Here, it would serve us well to cite Franz Fanon, who so eloquently argued in his Wretched of the Earth that colonizers and occupiers make a determine effort to devalue or invisible the history of the native people they control and thus heir hope of a future national culture.

In the end, the naysayers and ne’er-do-wellers did not have their way. Jon Rubin told me he expects hundreds of people to be there today in support during the restaurant’s reopening, and hopefully, some good will come of the controversy in generating renewed interested and curiosity in Palestine and about what the heck is so threatening about Palestinian food and freedom.

Gaza Redux: Parts Unknown

So, its been a while, I confess. Things happened: Both a book (The Gaza Kitchen!), and a child (Malaak, now 10 months!), were born. Between book touring and baby boobing (often at the same time!), my poor blog has been neglected. But no more!


I’ll start with a bit of shameless self-promotion: This past June, I (and a then 8 month old Malaak!) had the true pleasure of meeting Anthony Bourdain, showing him around parts of Gaza, while we filmed a portion of the episode that will air this Sunday (“Jerusalem“).    Tune in this Sunday, September 15, 9pm EST, to watch the season premiere of “Parts Unknown” on CNN. As many of you know, Bourdain was one of the many people who praised our documentary cookbook-The Gaza Kitchen.  I won’t give away all the details, but I will say this:  is-he’s one heck of a baby-sitter!!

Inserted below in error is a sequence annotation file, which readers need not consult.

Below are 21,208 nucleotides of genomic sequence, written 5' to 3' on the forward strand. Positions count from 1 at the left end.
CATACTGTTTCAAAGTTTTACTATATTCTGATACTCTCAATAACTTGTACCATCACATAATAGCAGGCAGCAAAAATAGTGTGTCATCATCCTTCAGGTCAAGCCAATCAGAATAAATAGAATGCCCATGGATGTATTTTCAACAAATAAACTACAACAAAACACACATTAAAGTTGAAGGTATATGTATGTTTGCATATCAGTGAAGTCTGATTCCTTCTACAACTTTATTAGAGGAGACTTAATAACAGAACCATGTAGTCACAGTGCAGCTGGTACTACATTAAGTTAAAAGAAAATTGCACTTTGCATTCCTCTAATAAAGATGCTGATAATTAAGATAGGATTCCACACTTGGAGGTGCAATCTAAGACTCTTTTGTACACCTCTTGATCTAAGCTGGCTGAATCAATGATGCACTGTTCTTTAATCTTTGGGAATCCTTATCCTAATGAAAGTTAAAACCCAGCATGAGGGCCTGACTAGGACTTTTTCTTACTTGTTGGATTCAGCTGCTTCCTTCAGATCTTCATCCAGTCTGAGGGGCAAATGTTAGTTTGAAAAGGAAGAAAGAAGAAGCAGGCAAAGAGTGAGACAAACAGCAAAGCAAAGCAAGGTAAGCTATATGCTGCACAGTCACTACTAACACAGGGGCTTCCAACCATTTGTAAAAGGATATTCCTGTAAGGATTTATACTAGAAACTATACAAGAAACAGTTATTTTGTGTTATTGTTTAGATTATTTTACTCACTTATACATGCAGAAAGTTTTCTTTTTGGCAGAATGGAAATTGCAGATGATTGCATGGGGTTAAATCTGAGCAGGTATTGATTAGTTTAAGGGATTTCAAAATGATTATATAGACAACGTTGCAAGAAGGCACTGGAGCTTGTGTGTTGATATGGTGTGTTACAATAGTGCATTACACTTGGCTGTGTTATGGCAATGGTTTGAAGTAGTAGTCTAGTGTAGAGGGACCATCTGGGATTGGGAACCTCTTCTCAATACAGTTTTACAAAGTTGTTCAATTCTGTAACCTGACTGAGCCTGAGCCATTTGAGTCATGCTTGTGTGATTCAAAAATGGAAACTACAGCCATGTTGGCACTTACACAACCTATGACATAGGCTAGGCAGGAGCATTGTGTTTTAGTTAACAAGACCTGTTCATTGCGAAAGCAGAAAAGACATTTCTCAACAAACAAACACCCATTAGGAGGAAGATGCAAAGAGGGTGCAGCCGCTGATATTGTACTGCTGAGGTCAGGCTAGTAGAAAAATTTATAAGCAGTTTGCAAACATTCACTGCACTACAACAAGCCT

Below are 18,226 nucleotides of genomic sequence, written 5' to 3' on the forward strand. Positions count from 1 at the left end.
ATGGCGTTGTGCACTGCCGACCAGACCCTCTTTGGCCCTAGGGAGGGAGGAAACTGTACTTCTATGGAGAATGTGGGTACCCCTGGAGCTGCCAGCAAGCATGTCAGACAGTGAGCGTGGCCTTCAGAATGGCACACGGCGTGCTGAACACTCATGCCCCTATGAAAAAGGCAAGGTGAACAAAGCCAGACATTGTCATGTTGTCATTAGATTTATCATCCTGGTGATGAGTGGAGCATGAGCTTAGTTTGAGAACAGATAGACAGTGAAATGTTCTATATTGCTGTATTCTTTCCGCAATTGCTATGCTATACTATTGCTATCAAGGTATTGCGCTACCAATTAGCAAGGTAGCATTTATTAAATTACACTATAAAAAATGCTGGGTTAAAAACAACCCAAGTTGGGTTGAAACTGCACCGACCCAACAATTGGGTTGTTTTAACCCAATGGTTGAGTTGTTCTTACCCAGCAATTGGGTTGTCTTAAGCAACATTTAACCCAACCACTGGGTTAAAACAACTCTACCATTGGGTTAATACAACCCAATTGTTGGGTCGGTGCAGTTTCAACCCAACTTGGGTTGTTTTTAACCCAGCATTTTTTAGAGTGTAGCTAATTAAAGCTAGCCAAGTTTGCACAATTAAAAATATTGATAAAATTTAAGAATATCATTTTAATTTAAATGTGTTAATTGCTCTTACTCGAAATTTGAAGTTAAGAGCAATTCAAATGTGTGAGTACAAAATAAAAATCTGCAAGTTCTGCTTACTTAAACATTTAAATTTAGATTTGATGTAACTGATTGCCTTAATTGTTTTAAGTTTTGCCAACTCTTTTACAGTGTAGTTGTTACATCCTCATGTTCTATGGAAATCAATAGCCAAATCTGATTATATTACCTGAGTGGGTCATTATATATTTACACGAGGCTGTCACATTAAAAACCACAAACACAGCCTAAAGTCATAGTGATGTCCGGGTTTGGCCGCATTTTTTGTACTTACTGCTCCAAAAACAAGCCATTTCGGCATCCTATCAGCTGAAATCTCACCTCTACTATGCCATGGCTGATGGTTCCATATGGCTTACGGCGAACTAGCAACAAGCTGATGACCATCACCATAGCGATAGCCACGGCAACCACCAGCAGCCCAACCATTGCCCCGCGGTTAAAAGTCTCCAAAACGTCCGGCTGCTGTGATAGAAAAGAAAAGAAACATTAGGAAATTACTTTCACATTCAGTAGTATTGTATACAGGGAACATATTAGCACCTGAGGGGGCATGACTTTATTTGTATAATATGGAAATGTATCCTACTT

With the production crew, and Bourdain (right); Beach Camp, Gaza Strip, June 2013.

With the production crew, and Bourdain (right); Beach Camp, Gaza Strip, June 2013.

Gaza under fire 2.0

On the evening of November 14, Gaza time, shortly before Maghrib prayer, Israeli warships unleashed a series of deadly attacks on crowded Gaza City on more than twenty locations, the first of many more in the days since. Thus far, 16 Palestinians have been killed, including a 7-year-old girl, 10 month old Hanin Tafish, a pregnant woman, and a 13 yr old aspiring soccer player-Hamid Abu Daqqa. He died in his Real Madrid shirt, before he could finish the second half.